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BP Business Economic Loss Claim Appeal 2016-1878: Auto Dealership’s Operating History Began Before April 20, 2010 Based on “Totality Of Circumstances”

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The following is an Appeal Panel Decision issued pursuant to Section 6 of the BP Deepwater Horizon Economic & Property Damages Settlement Agreement and the Rules Governing the BP Appeals Process. Links may have been added to assist the reader. The original decision may be found here, as well as a glossary of BP Settlement terms.

Claimant is an automobile dealership whose Start-Up Business Economic Loss claim was denied. The Settlement Program found that Claimant “submitted documents indicating that [its] operating history commenced on or after April 20, 2010.
The Settlement Agreement and Claims Administrator Policy 362 require that [the] business’ operating history commence before April 20, 2010 to be eligible to receive compensation under the Start-Up Business Economic Loss or Failed Start-Up Business Economic Loss frameworks.”
BP contends that Claimant has neither demonstrated that its operations began prior to the Spill nor has it demonstrated that it incurred expenses indicative of the actual start-up of operations prior to the Spill. Claimant began recording legal, tax, and “outside services” expenses in March 2010, but these are not the kinds of expenses (like salary and inventory, for example) that indicate that Claimant had actually started operating, according to BP. Claimant did not take possession of its dealership premises until May 1 and did not possess the necessary equipment to operate the dealership until, at least, May 5, Claimant was not operating at the time of
the Spill and is ineligible to recover under the Settlement Agreement.
Claimant counters that its operating history commenced and substantial expenses were incurred before April 20, 2010. Claimant points out that voluminous records evidencing substantial efforts, expenses and operations have been submitted, clearly demonstrating a pre-Spill start date. Under Policy 362 v.2, in determining whether a business had begun doing business pre-April 20, 2010, the Settlement Program is to consider the “totality of the circumstances,” including whether a claimant began to incur substantial costs or expenses of a nature indicative of the actual start-up of business operations.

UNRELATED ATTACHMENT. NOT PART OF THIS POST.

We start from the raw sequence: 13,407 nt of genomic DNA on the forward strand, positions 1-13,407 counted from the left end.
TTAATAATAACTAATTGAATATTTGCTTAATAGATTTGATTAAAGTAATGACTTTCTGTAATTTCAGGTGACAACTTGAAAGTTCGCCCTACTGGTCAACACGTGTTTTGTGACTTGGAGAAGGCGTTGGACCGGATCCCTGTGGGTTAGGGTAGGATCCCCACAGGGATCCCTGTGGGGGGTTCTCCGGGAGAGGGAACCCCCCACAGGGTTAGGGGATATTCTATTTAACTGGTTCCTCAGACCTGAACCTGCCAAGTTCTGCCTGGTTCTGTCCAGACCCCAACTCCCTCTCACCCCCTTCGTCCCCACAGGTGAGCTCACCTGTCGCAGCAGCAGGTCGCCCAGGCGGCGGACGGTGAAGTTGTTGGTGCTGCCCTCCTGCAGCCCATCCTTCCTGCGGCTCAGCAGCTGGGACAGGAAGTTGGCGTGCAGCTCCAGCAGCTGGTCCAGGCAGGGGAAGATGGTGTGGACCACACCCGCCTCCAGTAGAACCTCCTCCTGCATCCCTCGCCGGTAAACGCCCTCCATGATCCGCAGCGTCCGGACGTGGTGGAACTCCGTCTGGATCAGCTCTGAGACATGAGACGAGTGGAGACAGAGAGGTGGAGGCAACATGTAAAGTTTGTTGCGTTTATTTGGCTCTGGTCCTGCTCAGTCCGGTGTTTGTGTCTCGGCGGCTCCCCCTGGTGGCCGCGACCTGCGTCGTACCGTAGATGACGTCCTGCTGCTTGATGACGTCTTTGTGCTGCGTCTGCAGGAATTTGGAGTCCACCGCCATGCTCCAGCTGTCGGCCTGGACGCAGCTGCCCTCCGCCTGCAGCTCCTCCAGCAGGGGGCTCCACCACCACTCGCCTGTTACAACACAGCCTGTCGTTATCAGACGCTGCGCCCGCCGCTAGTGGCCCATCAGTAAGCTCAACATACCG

BP incorrectly states Claimant’s burden by requiring the business to be “fully operational”, with salaries, auto sales and the like prior to April 20, 2010. This is not the correct standard that governs this Settlement Agreement. Claimant notes a number of Appeal Panel decisions that speak directly to pre-spill activity and undertakings deciding that those claims should not have been denied based on a “totality of the circumstances test,” noting expenses incurred indicative of a nature to the actual
start up of the business prior to April 20, 2010.
Claimant asserts that it is in a similar position. Claimant, now the largest auto dealer in the United States, began operations like most typical auto industry-related businesses. The level of complexity and preparation that is necessary to create and operate a business of this scale is extraordinary and must be taken into consideration when considering the “totality of circumstances.”
This panelist finds that based on the evidence presented and numerous supporting Appellate Panel decisions this claim should not have been denied, and is remanded to the Claims Administrator for review as a Start-Up BEL.

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  1. Lawrence Scott says:
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    I have a client that has had their appeal denied on several occasions and is interested in filing suit in an effort to pursue the same. Please contact me if your firm handles these types of claims or refer me to someone that does.

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